A Day on the Mississippi Gulf Coast

By: Shelley Seale
Getty Images / Dwight Nadig

Last weekend I entered by 37th state in my goal of visiting all 50 U.S. states by the time I turn 50 in September 2016. I’m calling my quest “50 by 50.”

I was in New Orleans with a group of friends celebrating another 50th birthday, and although I’ve been to Louisiana destinations (including New Orleans) many times throughout the years, Mississippi was still on my “haven’t visited” list. So I rented a car for the weekend and set out to change that!


Staying within fairly close driving distance to New Orleans, I set out on I-90 and crossed over the state border, and headed down to Bay St. Louis. What a pretty and interesting little town, on a bay, as its name suggests, that sits on the Gulf of Mexico.

I started off with a grilled mahi fish sandwich lunch at a fun open-air grill on the waterfront, called the Blind Tiger. After lunch, I drove around to explore some of the recommended sights in the area, including the St. Augustine monastery and grotto, and the very small Bay St. Louis Old Town with its original train depot visitors’ center. The depot is also home to the Alice Moseley Folk Art Museum.

But by far, the most interesting thing I saw in Bay St. Louis — and on my entire Mississippi Gulf Coast day, in fact — was the 100 Men D.B.A. Hall. This is part of the Mississippi Blues Trail, a series of markers that tell stories through words and images of bluesmen and women, and how the places and times they lived in influenced their music. The sites (dozens in all throughout the state) run the gamut from city streets to cotton fields, train depots to cemeteries, and clubs to churches.

In Bay St. Louis, the 100 Men Hall was built in 1922 by the One Hundred Members’ Debating Benevolent Association (DBA), and was a longtime center of African American social life and entertainment. Musicians who have played at the hall include Etta James, Big Joe Turner, Guitar Slim, Irma Thomas, Professor Longhair, Ernie K-Doe, Deacon John, Earl King, and numerous others here.

I arrived to find the building looking to be in great shape, with a fresh coat of paint and a thorough marker outside that detailed its history. After reading that and taking a few photos, I sat on the steps to soak in the history of the place for a few moments. About that time a car drove up and a woman got out, asking if she could help me.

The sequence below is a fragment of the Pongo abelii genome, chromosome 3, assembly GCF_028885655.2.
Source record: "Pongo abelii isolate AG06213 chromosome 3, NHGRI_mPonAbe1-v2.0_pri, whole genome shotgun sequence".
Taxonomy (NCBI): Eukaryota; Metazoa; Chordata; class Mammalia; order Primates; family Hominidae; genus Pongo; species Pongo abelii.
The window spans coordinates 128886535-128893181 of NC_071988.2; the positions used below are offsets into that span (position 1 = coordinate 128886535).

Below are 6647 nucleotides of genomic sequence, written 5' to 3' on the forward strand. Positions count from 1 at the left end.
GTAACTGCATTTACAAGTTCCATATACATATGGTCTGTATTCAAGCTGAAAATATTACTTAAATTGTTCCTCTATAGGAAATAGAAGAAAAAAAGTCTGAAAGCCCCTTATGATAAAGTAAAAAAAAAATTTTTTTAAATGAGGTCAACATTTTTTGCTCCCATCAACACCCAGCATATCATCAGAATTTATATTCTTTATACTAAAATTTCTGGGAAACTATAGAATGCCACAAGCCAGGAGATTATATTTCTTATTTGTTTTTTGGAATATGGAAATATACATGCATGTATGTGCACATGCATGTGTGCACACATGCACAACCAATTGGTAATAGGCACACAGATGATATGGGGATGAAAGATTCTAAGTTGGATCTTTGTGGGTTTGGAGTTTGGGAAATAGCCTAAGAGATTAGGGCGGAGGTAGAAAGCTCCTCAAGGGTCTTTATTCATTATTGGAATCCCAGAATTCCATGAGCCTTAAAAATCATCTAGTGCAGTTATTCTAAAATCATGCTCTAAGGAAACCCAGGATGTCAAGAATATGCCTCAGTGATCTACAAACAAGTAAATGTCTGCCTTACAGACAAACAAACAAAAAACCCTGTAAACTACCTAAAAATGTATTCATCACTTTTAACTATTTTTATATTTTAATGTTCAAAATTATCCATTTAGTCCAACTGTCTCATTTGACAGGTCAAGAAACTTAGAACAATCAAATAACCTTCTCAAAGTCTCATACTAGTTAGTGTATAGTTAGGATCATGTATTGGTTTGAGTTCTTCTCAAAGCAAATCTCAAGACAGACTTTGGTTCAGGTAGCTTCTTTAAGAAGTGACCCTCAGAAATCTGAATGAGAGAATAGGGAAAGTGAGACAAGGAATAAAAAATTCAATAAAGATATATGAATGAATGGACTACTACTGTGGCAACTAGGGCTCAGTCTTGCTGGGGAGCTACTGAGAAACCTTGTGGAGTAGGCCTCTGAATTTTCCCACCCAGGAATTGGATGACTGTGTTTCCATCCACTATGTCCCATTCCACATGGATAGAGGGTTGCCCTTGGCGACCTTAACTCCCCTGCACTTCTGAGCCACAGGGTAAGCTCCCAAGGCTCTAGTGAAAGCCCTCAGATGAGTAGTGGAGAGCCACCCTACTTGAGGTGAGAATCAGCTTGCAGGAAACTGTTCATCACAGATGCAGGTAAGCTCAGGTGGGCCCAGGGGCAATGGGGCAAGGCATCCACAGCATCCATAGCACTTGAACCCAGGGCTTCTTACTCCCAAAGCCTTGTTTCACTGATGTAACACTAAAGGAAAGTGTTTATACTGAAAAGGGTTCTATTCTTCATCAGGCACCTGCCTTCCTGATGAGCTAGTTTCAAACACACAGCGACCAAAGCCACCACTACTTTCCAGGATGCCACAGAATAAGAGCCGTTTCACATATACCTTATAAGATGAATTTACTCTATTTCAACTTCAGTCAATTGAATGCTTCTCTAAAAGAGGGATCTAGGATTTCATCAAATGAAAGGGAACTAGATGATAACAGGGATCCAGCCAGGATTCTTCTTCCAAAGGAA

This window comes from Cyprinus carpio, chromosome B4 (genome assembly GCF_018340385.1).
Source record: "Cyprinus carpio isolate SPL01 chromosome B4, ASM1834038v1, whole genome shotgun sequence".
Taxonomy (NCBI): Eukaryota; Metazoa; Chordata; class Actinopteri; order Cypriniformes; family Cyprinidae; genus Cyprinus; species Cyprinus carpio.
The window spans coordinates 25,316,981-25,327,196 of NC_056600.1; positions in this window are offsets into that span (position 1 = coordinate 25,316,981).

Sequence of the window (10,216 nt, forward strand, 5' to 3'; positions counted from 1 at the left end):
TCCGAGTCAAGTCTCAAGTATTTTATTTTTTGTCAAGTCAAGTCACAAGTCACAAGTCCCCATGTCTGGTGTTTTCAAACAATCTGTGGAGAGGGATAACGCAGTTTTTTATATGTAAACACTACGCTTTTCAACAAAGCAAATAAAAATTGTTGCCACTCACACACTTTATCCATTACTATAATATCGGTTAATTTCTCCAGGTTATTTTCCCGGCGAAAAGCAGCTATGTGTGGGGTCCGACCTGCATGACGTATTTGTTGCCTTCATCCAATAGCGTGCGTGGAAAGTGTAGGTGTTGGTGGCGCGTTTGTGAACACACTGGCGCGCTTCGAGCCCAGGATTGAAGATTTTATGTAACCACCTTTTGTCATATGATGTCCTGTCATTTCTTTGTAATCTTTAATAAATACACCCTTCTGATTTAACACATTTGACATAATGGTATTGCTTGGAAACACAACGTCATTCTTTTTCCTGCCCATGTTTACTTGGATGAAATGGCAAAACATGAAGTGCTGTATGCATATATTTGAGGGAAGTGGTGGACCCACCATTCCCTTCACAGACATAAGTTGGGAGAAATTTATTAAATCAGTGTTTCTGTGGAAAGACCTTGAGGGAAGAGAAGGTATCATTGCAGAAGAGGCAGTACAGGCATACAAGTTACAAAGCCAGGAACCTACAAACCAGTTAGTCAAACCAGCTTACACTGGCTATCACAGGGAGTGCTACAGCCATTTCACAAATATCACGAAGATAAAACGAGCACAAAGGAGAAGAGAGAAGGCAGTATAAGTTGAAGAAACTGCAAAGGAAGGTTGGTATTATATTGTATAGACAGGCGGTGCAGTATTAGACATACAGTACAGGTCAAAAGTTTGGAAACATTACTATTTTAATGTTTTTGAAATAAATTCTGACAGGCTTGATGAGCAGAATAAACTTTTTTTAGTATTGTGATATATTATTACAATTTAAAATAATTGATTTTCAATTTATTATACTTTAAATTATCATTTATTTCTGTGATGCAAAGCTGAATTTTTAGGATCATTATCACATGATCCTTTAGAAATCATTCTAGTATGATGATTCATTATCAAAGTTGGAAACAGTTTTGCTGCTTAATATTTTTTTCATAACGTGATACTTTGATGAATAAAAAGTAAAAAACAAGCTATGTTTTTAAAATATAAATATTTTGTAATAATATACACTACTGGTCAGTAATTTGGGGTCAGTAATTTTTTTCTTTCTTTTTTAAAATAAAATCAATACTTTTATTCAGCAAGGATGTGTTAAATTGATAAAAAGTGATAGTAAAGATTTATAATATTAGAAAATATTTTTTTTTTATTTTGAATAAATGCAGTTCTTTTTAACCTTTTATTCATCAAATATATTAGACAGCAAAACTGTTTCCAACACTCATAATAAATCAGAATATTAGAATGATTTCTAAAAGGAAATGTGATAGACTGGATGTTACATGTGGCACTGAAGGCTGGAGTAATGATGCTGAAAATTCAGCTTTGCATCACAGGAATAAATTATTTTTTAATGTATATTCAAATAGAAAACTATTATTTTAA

“I’m just driving some spots on the Blues Trail, and stopped by to check this place out,” I told her.

To my surprise, the woman introduced herself as Kerrie Loya and said she was the owner of the building, along with her husband. “Would you like to take a look inside? Give me a few minutes to put these groceries up,” she said, indicating the bag in her arms, “and I’ll be right with you.”

As it turned out, I was really lucky to have been there at the right moment to meet Kerrie, as the 100 Men Hall isn’t always open; they have events there (mostly music) and will give a tour by appointment only. What a fun circumstance to catch Kerrie coming in and letting her give me a personal tour of the hall.

She opened it up from the inside, and as I entered and took in the completely remodeled hall that was historically accurate — from the wooden dance hall benches and chairs to the historic photographs and music memorabilia on the walls — Kerrie told me her story.

After Hurricane Katrina in 2005, the building was so badly damaged (most of the roof was missing) that it was slated for demolition. Kerrie’s husband, Jesse, saw the signs and told her that there was no way they could let that important piece of history be erased forever. So, they bought the building and began the long process of repairing and renovating it.

But not only did they renovate the dance hall itself, but the entire building — and they live there with their two children! “Do you want to take a look at the house?” Kerrie asked me. Umm….yeah!

So this vivacious, funny, friendly, and outspoken woman opened a side door from the dance hall that led into a gorgeous kitchen that was finished out with period furnishings, from the farm sink to the cabinets. From there, the personal home led back to a comfortable living room in which the beadboard walls had been painted a rich, glossy red, through an office and back toward two bedrooms. The entire place was filled with antiques and colorful artwork.

What a house to live in! And the fact that the Loyas had done all this while on a mission to preserve a piece of history that was vital in both the music and African American timeline was very impressive. Oh, and Jesse is also a musician — he is the vocals and guitar for The House Katz, the house band of 100 Men Hall.

From Bay St. Louis I drove up along the coast through Gulfport, MS, and on into Biloxi. Of course, the Biloxi Blues is also part of the Mississippi Blues Trail. I also stopped at Beauvoir, the Jefferson Davis Home and Presidential Library.

Follow me as I check off the last 13 states on my list!